Profile of Fritz NelsonVice President, Editorial Director InformationWeek Business Technology Network
News & Commentary Posts: 492
Fritz Nelson is a former senior VP and editorial director of the InformationWeek Business Technology Network.
Articles by Fritz Nelson
posted in February 2011
The Xoom is the first shipping tablet with dual-core processors, and the first to run Android 3.0. UBM TechInsights took the device apart and found similarities to Motorola's Atrix 4G smartphone.
UBM TechInsights, a sister company to UBM Techweb, InformationWeek's parent company, took apart the newest Motorola tablet, the 10.1-inch Xoom, the first dual-core Android tablet and the first tablet to run Android 3.0 (Honeycomb). Inside is Nvidia's Tegra 2 processor. In fact, many of the Xoom's components are similar to those of Motorola's newest smartphone, the Atrix 4G. That's not a surprise given that Apple and Samsung, for example, share design components across tablets and smartphones; an
New chipsets are enabling mobile computing in every aspect of our lives. Here are a few of the latest developments from this week's Mobile World Congress.
Many new mobile technology enhancements, from NFC to 4G to just plain old audio calling, are possible thanks to the silicon that makes it all so. At Mobile World Congress, there are as many chip manufacturers as any other mobile ecosystem player, and we met with everyone from Samsung to Intel to Qualcomm to Texas Instruments. Everyone's heard of them, but some of the most innovative advancements come from companies that are a bit more behind the scenes. Here are a few of our favorites from this
Mobile World Congress has its fair share of prototype technology, which is always a good way to get inspired about the future of mobile computing. NTT Docomo's advanced technology concepts always bring a big crowd and this year was no exception with its 3D touchable display. We also saw an interesting demonstration of remote printing from HP, and we revisited one of our favorite new technologies, the Motorola Atrix with Laptop Dock. And of course, our slide show wouldn't be complete without a ca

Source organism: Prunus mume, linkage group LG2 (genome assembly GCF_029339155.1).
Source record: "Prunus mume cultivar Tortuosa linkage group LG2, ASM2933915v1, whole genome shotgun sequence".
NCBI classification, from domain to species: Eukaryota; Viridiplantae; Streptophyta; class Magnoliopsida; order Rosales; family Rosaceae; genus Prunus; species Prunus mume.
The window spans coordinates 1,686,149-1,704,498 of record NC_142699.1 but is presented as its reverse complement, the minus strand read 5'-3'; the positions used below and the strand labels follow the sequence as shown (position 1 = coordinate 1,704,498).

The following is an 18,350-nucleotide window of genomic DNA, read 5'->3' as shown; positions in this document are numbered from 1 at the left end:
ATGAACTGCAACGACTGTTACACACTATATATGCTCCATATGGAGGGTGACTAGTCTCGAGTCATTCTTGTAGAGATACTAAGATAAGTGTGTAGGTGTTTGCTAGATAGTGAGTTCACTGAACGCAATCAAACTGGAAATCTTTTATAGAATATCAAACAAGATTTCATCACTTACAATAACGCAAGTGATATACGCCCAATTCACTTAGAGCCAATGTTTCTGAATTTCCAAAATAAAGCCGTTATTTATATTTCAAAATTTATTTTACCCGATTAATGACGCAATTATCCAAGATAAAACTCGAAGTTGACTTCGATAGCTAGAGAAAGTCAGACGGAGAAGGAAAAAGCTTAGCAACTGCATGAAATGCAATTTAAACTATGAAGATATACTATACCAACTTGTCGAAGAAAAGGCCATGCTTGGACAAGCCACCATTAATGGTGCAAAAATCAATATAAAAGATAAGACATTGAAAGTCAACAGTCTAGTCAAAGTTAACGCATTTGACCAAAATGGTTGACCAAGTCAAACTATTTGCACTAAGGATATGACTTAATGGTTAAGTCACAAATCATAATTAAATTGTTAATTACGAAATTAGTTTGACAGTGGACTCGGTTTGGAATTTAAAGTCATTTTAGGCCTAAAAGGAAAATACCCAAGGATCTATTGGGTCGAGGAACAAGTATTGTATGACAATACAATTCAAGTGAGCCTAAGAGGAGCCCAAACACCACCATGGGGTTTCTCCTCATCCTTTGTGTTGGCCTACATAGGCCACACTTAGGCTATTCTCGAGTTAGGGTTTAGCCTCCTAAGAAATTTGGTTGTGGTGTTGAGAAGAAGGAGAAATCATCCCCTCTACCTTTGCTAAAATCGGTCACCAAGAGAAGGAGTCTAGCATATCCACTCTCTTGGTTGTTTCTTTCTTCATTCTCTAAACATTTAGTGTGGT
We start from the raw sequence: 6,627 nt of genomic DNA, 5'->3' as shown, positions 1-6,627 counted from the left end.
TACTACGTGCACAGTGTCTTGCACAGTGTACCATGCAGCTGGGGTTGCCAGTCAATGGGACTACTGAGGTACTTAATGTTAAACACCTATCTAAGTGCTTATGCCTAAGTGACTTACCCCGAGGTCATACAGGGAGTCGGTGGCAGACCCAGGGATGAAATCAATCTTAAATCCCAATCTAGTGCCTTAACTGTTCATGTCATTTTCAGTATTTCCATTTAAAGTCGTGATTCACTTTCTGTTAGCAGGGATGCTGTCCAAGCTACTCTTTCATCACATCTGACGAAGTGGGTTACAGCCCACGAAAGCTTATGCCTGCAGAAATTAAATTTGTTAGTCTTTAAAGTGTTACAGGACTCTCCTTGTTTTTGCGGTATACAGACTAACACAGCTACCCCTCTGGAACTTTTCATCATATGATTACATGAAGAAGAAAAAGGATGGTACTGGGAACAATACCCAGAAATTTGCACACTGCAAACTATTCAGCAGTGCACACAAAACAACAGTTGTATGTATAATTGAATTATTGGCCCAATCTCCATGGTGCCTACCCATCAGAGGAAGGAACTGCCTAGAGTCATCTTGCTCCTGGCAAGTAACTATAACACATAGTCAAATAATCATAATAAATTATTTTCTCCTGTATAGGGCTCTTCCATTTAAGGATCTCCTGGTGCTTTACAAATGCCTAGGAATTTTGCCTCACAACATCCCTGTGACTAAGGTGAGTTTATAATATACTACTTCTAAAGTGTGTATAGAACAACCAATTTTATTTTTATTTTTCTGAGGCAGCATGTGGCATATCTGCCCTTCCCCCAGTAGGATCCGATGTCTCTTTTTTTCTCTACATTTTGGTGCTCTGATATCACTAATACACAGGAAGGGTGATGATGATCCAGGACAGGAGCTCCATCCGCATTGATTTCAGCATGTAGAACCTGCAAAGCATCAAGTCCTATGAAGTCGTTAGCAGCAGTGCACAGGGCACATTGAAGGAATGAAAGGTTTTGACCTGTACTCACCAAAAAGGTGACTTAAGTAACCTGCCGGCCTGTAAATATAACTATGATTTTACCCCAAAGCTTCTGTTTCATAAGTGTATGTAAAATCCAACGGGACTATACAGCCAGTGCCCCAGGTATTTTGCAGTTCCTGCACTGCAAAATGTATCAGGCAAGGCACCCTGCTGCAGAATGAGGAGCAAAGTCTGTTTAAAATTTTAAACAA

From videoconferencing to video chat to mobile TV, mobile devices can now do it all
HP and Microsoft chase RIM for third place, while Google pulls ahead of the field
It is nearly impossible to see every product spinning through the eight halls that make up the massive Mobile World Congress in Barcelona. But not for us! This event is typically a chance for the entire mobile ecosystem to gather -- mobile operators, handset manufacturers, software providers, mobile service companies, carrier equipment manufacturers and mobile operating system vendors. Most of the new technology is incremental in nature, but it's always fun to see what new ideas pop up. What fol
Intel planned to further entice developers with a MeeGo user experience reference platform and a handful of shipping MeeGo applications. Without Nokia's full support, the message fell a bit flat.
Despite Nokia's insistence that it is still very much behind MeeGo, Intel is going to the mobile platform dance stag. It would be easy to feel sorry for them if it hadn't felt like a mistake from the beginning. "Disappointed" is how one Intel MeeGo product manager expressed the company's view on Nokia's fickleness. Still, the company presses on, announcing and demonstrating a tablet reference platform, among other advancements, at Mobile World Congress. Intel also showcased MeeGo running a varie
Samsung is using Mobile World Congress as its own personal stage. Before the world's biggest mobile event kicked off, the company putting on quite a show itself, with dancers, a live orchestra and, oh, yes, some new devices, too. Namely, a second generation smart phone (Galaxy S II) and a 10-inch tablet (Galaxy Tab 10.1). These devices will be available in February and March, respectively, but, in typical Samsung fashion, only in Asia and Europe at first. The company will make a North American a
It's putting all of its mobile development into the Palm operating system, even beyond the smartphone and its just announced tablet. Our analysis and video demo size up what HP is up to.
We are here at beautiful Fort Mason in San Francisco on a spectacular day. The Bay is sparkling, Alcatraz beckons (for some of us), and somewhere inside the theater HP is making all the final preparations. The line to get in is already pretty long, and growing. We are about to see the launch of a new lineup of HP mobile products based on the company's WebOS platform.
HP is expected to announce a new tablet based on its WebOS mobile platform. We'll be covering it live on February 9, starting at 10 a.m. Pacific.
Hewlett-Packard's big announcement this week had better be really big—or the company could find it very difficult to recover.
Google shined the light on some new developments in its next mobile operating system, which is designed for a better tablet experience; but it still failed to answer crucial questions about ship dates and fragmentation.
The social enterprise platform now includes a method for executives to communicate, answer questions and hold virtual office hours. (Video demo of Town Hall included.)